While the world focused on Microsoft's launch of Windows 7, Florida-based Psystar quietly launched Rebel EFI, a software product that should worry Apple a lot more than Microsoft's latest operating system. Rebel EFI allows users to run Apple's flagship operating system, Mac OS X Snow Leopard, on non-Apple hardware.
Apple's response to Psystar's encroachment is understandable; the Mac OS has always been tightly coupled to hardware designed by the company. In fact, the end-user licensing agreement or EULA (pdf) for Mac OS X expressly forbids users from installing the operating system on hardware not sold by Apple: "You agree not to install, use or run the Apple Software on any non-Apple-branded computer, or to enable others to do so."
Now Psystar has upped the ante by offering the virtualization technology that powers its Mac clones as a standalone software package called Rebel EFI.
Rebel EFI works by creating a virtualized environment that allows users to install OS X version 10.6 (commonly referred to as Snow Leopard) on a PC with a Core 2 Duo, Quad, i7 or Xeon Nehalem processor. Rebel EFI is available in two forms: a free download with limited support and a full-functioning version for $50.
The free download is a good starting point to test hardware compatibility, but is limited to a two-hour session and does not support any driver downloads. If your hardware checks out and you like how OS X runs on your PC, then you will want to invest in the $50 version, which gives you access to software updates and support from Psystar.
Creating a "Hackintosh"
I wanted to give Rebel EFI a try and see if it lives up to the hype. Armed with a Visa card, I downloaded the $50 version of Rebel EFI from Psystar's online store. That download comes as an ISO file, which you will need to burn onto a CD to create a bootable installation disk. I grabbed my freshly minted Rebel EFI CD and a recently purchased Mac OS X Snow Leopard DVD, and sought out some PCs to create my own "Hackintosh" computer.
I figured that the best way to approach the installation would be to pick two systems: a relatively generic desktop PC and, on the other end of the spectrum, a notebook computer. (One word of caution: you will have to wipe out the hard drive on your system to install Rebel EFI and OS X 10.6, so you may want to back up before proceeding.)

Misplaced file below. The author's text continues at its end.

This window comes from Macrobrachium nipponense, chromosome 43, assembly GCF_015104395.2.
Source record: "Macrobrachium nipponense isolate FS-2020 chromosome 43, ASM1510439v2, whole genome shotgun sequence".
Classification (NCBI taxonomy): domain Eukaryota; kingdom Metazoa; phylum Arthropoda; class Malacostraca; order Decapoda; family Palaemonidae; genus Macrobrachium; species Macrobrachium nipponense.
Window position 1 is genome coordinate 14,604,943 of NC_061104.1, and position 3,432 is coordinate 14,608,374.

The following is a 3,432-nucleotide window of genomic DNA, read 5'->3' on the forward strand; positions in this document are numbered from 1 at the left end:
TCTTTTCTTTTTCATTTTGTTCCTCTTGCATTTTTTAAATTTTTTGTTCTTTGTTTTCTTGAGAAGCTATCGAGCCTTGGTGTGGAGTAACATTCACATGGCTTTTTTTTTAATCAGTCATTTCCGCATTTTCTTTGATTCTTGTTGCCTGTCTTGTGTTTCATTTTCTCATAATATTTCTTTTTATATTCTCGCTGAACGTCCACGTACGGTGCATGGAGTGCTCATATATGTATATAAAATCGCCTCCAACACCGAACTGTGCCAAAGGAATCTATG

The desktop PC I chose consisted of an Intel DX58S0 motherboard configured with an Intel Nehalem i7-965 CPU and an Intel 80G solid state drive (SSD). I added 4GB of Corsair DDR3 RAM (four 1GB Modules) and an Nvidia Quadro FX1700 display adapter to the mix to create a PC that should meet the performance levels of a higher-end Macintosh and also be able to run Windows 7 well if set up to dual boot.
(You may ask why I would worry about running Windows 7 if I'm building a Mac clone. It all comes down to Rebel EFI's ability to boot up multiple operating systems, something I intend to experiment with in the near future. For now, I wanted to see how well OS X 10.6 would run on the hardware I had.)
I also thought it would be pretty cool to try it on a convertible tablet/notebook computer. For the experiment I chose a Fujitsu T5010, which includes a 2.26GHz Intel Core 2 Duo P8400 CPU, 1.3-megapixel webcam, a 13.3-inch WXGA LED backlit display, a 120GB hard drive, a DVD/CD-RW optical drive, a fingerprint scanner, high-definition audio, Bluetooth, Wi-Fi, a multitude of ports and an Intel GMA 4500 integrated graphic controller.
One note: Psystar is very light on information and support -- you won't find an installation guide, compatible hardware list or anything of that nature available from the company. I had to rely on a small FAQ document on the Web site to figure out the install procedure. That document only covers the basics -- you will need a bit of PC technical knowledge to pull off an install.
Installing Snow Leopard
The installation process started out easily enough -- I had to boot the PC from the Rebel EFI CD that I had created. Once booted, Rebel EFI prompted me to either run Rebel EFI or to insert a Snow Leopard DVD to install the operating system.